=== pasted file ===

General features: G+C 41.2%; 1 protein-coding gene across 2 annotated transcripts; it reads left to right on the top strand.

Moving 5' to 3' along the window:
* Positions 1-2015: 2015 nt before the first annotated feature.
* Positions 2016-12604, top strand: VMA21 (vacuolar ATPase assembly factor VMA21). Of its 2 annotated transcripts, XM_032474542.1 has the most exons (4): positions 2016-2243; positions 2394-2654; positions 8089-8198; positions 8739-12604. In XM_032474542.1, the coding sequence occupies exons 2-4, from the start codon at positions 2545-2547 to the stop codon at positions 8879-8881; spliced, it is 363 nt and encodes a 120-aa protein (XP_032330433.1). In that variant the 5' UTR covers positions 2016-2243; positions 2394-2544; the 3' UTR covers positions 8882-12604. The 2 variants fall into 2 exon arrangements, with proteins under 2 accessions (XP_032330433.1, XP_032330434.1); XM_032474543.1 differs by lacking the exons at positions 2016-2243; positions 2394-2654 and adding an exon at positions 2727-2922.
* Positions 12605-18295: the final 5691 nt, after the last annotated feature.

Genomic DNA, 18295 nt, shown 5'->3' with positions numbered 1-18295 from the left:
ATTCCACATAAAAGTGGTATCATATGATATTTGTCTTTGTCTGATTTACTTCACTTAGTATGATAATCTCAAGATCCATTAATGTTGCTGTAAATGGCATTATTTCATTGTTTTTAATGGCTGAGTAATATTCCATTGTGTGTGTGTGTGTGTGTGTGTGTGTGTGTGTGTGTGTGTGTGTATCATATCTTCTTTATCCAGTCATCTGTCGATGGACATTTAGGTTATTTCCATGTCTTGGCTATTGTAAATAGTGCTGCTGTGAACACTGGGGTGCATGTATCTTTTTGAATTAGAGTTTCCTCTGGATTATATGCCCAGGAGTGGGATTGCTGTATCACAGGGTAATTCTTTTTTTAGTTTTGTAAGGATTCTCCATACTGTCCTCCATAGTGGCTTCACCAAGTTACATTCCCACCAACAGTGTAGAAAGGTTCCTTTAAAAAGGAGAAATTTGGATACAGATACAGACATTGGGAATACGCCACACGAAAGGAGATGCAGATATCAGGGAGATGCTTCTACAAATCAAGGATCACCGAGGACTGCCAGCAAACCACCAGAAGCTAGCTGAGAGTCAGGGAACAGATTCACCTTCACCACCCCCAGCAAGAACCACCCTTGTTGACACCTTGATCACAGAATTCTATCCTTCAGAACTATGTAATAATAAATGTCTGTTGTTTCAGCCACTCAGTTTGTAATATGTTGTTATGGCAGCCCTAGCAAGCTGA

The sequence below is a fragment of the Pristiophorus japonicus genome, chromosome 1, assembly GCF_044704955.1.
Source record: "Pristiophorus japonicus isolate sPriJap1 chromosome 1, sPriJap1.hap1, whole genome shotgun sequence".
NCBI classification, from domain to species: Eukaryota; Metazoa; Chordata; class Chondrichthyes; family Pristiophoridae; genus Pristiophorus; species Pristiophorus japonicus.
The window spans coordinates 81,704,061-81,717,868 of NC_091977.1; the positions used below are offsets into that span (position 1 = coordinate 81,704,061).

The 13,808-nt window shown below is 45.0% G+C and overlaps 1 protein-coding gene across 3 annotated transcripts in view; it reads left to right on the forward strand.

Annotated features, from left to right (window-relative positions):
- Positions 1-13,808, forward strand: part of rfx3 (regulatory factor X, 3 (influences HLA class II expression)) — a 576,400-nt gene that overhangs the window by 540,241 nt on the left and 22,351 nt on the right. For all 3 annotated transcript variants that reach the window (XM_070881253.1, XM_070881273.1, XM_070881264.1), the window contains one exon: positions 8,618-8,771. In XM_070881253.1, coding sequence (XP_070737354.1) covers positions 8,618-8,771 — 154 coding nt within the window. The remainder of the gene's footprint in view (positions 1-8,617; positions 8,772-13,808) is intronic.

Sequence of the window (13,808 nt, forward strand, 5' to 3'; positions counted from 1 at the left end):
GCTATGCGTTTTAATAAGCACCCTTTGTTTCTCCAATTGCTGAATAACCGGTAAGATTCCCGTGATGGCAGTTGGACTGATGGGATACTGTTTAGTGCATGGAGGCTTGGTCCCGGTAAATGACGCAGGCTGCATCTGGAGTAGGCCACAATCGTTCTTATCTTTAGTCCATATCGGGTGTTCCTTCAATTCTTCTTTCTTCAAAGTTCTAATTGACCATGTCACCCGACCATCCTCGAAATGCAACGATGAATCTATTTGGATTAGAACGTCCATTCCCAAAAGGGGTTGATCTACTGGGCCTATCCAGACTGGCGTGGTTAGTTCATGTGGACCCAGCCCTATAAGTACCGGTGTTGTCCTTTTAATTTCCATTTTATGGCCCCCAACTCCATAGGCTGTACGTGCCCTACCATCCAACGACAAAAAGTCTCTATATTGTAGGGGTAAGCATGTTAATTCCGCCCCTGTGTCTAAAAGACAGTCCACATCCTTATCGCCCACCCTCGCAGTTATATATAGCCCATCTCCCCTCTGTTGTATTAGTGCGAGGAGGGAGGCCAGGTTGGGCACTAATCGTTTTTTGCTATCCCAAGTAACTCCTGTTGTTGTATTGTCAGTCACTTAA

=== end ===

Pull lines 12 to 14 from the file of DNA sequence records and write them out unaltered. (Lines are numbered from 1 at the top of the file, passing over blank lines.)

The 13,808-nt window shown below is 45.0% G+C and overlaps 1 protein-coding gene across 3 annotated transcripts in view; it reads left to right on the forward strand.

Annotated features, from left to right (window-relative positions):
- Positions 1-13,808, forward strand: part of rfx3 (regulatory factor X, 3 (influences HLA class II expression)) — a 576,400-nt gene that overhangs the window by 540,241 nt on the left and 22,351 nt on the right. For all 3 annotated transcript variants that reach the window (XM_070881253.1, XM_070881273.1, XM_070881264.1), the window contains one exon: positions 8,618-8,771. In XM_070881253.1, coding sequence (XP_070737354.1) covers positions 8,618-8,771 — 154 coding nt within the window. The remainder of the gene's footprint in view (positions 1-8,617; positions 8,772-13,808) is intronic.